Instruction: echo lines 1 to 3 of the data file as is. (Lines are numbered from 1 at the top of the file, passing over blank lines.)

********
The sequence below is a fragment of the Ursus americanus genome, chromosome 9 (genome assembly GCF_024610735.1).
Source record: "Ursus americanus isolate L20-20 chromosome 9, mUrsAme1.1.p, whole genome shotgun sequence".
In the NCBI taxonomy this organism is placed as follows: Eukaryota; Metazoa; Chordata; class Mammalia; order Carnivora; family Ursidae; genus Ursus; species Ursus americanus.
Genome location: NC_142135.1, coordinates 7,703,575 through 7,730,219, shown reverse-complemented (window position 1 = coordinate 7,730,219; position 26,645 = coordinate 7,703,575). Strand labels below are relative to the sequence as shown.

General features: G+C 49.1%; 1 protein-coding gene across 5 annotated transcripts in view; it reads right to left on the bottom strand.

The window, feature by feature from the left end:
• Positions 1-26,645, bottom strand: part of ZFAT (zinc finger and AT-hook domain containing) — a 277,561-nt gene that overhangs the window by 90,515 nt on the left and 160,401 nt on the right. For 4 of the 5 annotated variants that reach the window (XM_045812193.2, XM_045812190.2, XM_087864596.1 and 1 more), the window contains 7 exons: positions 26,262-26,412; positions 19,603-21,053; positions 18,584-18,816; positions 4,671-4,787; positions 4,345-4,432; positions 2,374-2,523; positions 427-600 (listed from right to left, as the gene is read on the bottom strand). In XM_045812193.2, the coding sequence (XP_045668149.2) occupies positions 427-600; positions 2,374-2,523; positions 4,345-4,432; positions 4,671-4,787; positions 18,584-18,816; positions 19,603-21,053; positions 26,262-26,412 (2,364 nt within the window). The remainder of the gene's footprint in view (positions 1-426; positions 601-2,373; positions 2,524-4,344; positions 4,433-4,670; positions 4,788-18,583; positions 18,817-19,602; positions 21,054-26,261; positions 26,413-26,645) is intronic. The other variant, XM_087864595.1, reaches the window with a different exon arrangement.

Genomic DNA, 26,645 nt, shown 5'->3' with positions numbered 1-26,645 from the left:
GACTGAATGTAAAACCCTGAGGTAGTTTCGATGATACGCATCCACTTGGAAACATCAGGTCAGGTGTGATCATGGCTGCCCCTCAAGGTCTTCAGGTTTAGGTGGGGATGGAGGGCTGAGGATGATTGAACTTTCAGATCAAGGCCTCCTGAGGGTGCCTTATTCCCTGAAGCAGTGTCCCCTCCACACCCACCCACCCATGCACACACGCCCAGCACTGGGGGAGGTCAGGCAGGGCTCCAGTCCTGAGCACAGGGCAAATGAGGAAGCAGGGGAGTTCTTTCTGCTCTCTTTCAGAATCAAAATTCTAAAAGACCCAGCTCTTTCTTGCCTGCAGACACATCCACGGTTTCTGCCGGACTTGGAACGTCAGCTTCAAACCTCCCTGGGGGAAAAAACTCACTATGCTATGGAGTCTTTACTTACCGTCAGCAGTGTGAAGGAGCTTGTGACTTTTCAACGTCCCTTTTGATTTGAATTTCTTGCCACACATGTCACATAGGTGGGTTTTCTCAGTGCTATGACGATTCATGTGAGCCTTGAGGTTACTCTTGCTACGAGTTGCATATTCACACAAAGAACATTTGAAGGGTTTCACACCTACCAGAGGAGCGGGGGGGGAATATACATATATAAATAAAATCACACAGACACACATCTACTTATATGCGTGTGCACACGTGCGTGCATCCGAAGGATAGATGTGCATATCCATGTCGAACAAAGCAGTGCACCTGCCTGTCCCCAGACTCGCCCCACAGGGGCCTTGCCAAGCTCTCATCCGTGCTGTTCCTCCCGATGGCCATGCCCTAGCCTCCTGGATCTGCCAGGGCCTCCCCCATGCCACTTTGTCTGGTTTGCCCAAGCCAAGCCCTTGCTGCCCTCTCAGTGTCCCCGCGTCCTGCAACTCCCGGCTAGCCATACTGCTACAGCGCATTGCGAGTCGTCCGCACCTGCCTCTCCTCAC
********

The sequence below is a fragment of the Ursus americanus genome, chromosome 9 (genome assembly GCF_024610735.1).
Source record: "Ursus americanus isolate L20-20 chromosome 9, mUrsAme1.1.p, whole genome shotgun sequence".
In the NCBI taxonomy this organism is placed as follows: Eukaryota; Metazoa; Chordata; class Mammalia; order Carnivora; family Ursidae; genus Ursus; species Ursus americanus.